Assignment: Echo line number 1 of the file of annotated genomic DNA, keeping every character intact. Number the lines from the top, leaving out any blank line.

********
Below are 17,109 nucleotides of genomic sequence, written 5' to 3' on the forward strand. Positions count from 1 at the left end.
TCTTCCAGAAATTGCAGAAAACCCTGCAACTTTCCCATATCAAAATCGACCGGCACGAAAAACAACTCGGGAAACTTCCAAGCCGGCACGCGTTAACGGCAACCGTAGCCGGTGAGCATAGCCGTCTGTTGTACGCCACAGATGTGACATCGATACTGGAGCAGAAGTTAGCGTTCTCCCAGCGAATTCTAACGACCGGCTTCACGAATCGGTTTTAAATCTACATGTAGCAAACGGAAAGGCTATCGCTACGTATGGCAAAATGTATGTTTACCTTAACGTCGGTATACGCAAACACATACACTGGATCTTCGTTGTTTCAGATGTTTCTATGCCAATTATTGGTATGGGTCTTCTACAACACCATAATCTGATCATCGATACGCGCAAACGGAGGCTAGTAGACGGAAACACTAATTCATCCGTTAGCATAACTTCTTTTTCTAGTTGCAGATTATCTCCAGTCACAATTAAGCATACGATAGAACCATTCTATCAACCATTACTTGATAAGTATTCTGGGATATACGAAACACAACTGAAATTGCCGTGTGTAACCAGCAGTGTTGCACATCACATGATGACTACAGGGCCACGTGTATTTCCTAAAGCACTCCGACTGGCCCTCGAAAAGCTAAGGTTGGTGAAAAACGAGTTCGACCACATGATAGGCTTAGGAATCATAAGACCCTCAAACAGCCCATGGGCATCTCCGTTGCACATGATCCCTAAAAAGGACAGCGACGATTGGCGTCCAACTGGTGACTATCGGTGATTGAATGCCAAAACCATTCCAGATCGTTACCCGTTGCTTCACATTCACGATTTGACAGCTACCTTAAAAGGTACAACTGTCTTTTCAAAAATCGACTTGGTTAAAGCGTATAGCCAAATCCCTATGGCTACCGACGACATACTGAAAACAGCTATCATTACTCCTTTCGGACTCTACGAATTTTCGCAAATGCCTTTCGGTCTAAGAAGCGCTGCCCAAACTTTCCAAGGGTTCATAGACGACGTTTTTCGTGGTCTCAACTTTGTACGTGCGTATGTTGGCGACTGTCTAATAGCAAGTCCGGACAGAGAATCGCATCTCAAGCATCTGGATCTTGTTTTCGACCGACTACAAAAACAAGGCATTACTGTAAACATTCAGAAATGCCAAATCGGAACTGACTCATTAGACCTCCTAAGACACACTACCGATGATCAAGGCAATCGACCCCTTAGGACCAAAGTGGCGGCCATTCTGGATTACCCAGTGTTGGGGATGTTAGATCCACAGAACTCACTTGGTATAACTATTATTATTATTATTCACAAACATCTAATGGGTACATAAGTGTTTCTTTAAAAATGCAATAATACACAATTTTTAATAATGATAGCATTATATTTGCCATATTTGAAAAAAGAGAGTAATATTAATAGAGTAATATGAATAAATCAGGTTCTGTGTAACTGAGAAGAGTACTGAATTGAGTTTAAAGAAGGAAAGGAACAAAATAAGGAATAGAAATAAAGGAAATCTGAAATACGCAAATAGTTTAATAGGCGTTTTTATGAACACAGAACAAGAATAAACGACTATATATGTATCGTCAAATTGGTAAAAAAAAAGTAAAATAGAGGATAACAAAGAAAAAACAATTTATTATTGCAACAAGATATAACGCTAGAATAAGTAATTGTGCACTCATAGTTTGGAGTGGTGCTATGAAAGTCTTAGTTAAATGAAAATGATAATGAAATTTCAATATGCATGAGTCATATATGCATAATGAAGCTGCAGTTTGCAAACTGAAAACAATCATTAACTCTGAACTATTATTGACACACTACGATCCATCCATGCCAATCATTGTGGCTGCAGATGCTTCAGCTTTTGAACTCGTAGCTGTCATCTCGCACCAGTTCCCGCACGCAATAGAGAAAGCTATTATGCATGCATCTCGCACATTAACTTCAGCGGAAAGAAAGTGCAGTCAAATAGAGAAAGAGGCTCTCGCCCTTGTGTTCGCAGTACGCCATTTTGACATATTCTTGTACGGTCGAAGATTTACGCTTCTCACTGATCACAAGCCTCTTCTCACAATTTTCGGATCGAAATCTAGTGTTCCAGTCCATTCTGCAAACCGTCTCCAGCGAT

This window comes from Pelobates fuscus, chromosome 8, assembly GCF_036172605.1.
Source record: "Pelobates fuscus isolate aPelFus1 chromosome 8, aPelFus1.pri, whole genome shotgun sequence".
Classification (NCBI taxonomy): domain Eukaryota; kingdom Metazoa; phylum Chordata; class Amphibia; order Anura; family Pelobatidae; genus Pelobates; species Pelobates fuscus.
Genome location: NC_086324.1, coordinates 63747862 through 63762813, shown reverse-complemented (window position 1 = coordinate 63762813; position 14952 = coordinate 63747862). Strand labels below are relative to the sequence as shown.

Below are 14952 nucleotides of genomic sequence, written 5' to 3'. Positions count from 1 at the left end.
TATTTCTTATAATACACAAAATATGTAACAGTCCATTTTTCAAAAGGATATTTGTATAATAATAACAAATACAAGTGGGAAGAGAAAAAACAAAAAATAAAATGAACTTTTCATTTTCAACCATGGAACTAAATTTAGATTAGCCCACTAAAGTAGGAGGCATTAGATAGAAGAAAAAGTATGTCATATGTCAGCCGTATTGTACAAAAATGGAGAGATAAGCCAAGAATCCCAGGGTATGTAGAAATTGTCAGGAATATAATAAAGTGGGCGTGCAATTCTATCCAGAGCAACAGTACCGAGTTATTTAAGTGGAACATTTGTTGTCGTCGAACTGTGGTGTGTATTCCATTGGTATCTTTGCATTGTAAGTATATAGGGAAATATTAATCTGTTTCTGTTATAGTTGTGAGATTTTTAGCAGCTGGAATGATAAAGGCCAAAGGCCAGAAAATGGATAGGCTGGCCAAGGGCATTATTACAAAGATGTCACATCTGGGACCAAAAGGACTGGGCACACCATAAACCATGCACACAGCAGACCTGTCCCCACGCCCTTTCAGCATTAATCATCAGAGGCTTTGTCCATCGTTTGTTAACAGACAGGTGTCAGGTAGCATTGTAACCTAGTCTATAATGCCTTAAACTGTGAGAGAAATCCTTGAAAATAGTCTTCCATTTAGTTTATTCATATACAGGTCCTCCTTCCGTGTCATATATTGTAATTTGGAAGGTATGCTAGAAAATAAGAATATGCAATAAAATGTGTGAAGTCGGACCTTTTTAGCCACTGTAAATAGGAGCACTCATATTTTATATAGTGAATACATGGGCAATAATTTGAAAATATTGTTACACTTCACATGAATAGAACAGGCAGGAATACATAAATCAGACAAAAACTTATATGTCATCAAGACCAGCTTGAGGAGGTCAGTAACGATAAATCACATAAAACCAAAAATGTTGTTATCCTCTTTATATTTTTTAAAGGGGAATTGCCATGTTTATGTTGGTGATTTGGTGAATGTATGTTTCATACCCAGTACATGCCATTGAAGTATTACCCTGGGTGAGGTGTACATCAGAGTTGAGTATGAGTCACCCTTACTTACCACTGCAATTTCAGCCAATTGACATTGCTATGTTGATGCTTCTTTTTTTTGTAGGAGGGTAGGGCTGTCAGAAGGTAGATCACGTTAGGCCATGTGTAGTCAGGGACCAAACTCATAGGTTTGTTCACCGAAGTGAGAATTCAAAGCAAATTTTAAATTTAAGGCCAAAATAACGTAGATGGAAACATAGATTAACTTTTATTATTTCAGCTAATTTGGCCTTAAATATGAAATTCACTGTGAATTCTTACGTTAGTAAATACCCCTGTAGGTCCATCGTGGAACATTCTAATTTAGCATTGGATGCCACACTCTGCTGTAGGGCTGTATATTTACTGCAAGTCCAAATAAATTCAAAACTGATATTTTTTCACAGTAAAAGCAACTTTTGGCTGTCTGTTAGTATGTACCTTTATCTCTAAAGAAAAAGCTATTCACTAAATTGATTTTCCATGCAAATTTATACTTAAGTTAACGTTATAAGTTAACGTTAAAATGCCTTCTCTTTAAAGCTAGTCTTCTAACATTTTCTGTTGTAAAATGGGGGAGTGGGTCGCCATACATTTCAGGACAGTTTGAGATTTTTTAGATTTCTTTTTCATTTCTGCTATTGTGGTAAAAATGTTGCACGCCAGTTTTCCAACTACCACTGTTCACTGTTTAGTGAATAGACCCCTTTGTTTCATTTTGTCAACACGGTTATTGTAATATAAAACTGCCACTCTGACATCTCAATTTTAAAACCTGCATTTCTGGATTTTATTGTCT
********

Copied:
Below are 17,109 nucleotides of genomic sequence, written 5' to 3' on the forward strand. Positions count from 1 at the left end.